Novel strategies for the purification of biomolecules by affinity chromatography: Ceramic fluorapatite binding peptides for the development of self-assembled systems and ligand-less adsorbents

  • A key issue related to bioprocessing technology is product recovery and purification i.e. the so-called downstream processing, which still remains a daunting task in the life science industry. Affinity chromatography is the most efficient method known for highly selective sequestration of (bio) products. This technique exploits the recognition ability of certain chemical structures or “ligands” for the species being targeted within a feedstock. Such ligands are normally covalently coupled to a solid support (“beads”). This traditional immobilization process, however, may present several drawbacks such as ligand inactivation and leakage, high expense, and environmental burden. To overcome such limitations, the present work has focused on the development of two completely new approaches, as follows: a) The fabrication of self-assembling affinity adsorbent beads, and b) The implementation of ligand-less affinity systems. As a first step to materialize the concepts proposed above, peptides with the ability to bind to ceramic fluorapatite beads (CFT) were discovered by screening binding-peptides out the diversity created utilizing either biological or synthetic peptide libraries. The fabrication of affinity adsorbent beads for the purification of total human immunoglobin G (hIgG) was attempted. The peptide construct pIC, composed of a hIgG-specific peptide ligand pLI, HWRGWV, and a CFT-specific peptide tag pTC, KPRSVSG (F5-4), was immobilized on CFT beads by self-assemblage without the need of any chemical procedure. The hIgG-binding capacity of the self-functionalized CFT beads increased as a function of the conjugate density on the surface of the adsorbent. The approach regarding the use of CFT-specific peptides as tags for the purification of recombinant proteins was investigated by fusing CBPs at the C terminus of enhanced green fluorescent protein (eGFP). The resulting fusion protein was expressed in Escherichia coli strain BL-21, and the clarified crude extract was subjected to CFT column chromatography. The yield and purity of the isolated protein were over 90%. This work demonstrates the potential of material binding peptides in the development of novel, and highly selective, adsorbents for chromatography and allied techniques.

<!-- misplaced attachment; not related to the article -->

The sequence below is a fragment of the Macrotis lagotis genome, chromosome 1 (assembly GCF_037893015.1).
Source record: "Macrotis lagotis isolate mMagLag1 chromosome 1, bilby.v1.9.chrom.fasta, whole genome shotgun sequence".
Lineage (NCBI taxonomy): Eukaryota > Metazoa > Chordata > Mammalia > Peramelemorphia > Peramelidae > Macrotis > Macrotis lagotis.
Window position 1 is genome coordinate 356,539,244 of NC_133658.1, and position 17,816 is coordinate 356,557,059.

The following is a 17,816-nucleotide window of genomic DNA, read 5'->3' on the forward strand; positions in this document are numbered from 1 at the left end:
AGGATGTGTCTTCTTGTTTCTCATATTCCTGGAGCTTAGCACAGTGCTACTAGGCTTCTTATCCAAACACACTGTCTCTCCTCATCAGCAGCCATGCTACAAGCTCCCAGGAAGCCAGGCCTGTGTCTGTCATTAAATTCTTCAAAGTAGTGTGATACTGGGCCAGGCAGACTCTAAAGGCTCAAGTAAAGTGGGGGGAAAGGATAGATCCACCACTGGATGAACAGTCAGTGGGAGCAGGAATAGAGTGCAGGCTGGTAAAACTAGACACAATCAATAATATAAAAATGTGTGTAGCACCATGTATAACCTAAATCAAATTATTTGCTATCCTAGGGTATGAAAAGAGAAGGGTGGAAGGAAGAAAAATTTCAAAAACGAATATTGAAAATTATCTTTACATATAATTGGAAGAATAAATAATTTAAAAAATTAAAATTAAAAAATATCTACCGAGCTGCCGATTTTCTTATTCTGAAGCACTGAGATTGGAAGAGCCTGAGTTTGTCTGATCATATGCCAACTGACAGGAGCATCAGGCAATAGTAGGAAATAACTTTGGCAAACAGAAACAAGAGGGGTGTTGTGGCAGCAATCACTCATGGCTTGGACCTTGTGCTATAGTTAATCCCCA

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Publishing Institution:IRC-Library, Information Resource Center der Jacobs University Bremen
Granting Institution:Jacobs Univ.
Author:Tuhidul Islam
Referee:Marcelo Fernandez Lahore, Nicolai Kuhnert, Saad Zaghloul M. ELDamrawy
Advisor:Marcelo Fernandez Lahore
Persistent Identifier (URN):urn:nbn:de:gbv:579-opus-1003058
Document Type:PhD Thesis
Date of Successful Oral Defense:2013/06/28
Year of Completion:2013
Date of First Publication:2013/09/03
PhD Degree:Biochemical Engineering
School:SES School of Engineering and Science
Library of Congress Classification:T Technology / TP Chemical technology / TP155-156 Chemical engineering / TP156 Special processes and operations / TP156.P83 Purification
Call No:Thesis 2013/21

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